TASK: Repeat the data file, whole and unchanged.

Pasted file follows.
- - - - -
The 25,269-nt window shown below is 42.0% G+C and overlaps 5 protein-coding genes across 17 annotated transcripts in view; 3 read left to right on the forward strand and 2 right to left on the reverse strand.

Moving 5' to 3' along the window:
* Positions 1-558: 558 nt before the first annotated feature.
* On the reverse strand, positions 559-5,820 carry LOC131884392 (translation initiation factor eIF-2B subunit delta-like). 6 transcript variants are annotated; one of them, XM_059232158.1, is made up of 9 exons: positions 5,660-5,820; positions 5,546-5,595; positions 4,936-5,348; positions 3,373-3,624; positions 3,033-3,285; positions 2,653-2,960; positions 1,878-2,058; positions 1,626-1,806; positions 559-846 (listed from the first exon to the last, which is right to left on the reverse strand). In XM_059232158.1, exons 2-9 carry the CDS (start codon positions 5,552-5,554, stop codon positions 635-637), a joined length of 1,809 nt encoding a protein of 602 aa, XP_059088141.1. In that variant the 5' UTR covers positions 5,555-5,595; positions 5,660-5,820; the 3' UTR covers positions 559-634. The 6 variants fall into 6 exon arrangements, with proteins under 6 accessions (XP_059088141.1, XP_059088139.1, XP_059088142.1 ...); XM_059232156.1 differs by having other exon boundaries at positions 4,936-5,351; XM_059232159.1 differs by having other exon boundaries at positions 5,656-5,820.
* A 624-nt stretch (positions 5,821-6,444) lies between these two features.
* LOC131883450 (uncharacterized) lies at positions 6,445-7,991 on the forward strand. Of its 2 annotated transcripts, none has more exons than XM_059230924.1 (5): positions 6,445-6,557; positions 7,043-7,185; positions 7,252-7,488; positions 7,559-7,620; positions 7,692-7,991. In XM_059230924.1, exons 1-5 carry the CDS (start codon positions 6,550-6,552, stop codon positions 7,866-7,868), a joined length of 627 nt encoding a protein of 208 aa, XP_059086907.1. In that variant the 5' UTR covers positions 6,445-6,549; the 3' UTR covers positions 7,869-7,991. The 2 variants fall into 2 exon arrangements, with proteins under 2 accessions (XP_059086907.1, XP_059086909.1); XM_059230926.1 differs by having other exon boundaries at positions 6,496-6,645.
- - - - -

The 25,269-nt window shown below is 42.0% G+C and overlaps 5 protein-coding genes across 17 annotated transcripts in view; 3 read left to right on the forward strand and 2 right to left on the reverse strand.

Moving 5' to 3' along the window:
* Positions 1-558: 558 nt before the first annotated feature.
* On the reverse strand, positions 559-5,820 carry LOC131884392 (translation initiation factor eIF-2B subunit delta-like). 6 transcript variants are annotated; one of them, XM_059232158.1, is made up of 9 exons: positions 5,660-5,820; positions 5,546-5,595; positions 4,936-5,348; positions 3,373-3,624; positions 3,033-3,285; positions 2,653-2,960; positions 1,878-2,058; positions 1,626-1,806; positions 559-846 (listed from the first exon to the last, which is right to left on the reverse strand). In XM_059232158.1, exons 2-9 carry the CDS (start codon positions 5,552-5,554, stop codon positions 635-637), a joined length of 1,809 nt encoding a protein of 602 aa, XP_059088141.1. In that variant the 5' UTR covers positions 5,555-5,595; positions 5,660-5,820; the 3' UTR covers positions 559-634. The 6 variants fall into 6 exon arrangements, with proteins under 6 accessions (XP_059088141.1, XP_059088139.1, XP_059088142.1 ...); XM_059232156.1 differs by having other exon boundaries at positions 4,936-5,351; XM_059232159.1 differs by having other exon boundaries at positions 5,656-5,820.
* A 624-nt stretch (positions 5,821-6,444) lies between these two features.
* LOC131883450 (uncharacterized) lies at positions 6,445-7,991 on the forward strand. Of its 2 annotated transcripts, none has more exons than XM_059230924.1 (5): positions 6,445-6,557; positions 7,043-7,185; positions 7,252-7,488; positions 7,559-7,620; positions 7,692-7,991. In XM_059230924.1, exons 1-5 carry the CDS (start codon positions 6,550-6,552, stop codon positions 7,866-7,868), a joined length of 627 nt encoding a protein of 208 aa, XP_059086907.1. In that variant the 5' UTR covers positions 6,445-6,549; the 3' UTR covers positions 7,869-7,991. The 2 variants fall into 2 exon arrangements, with proteins under 2 accessions (XP_059086907.1, XP_059086909.1); XM_059230926.1 differs by having other exon boundaries at positions 6,496-6,645.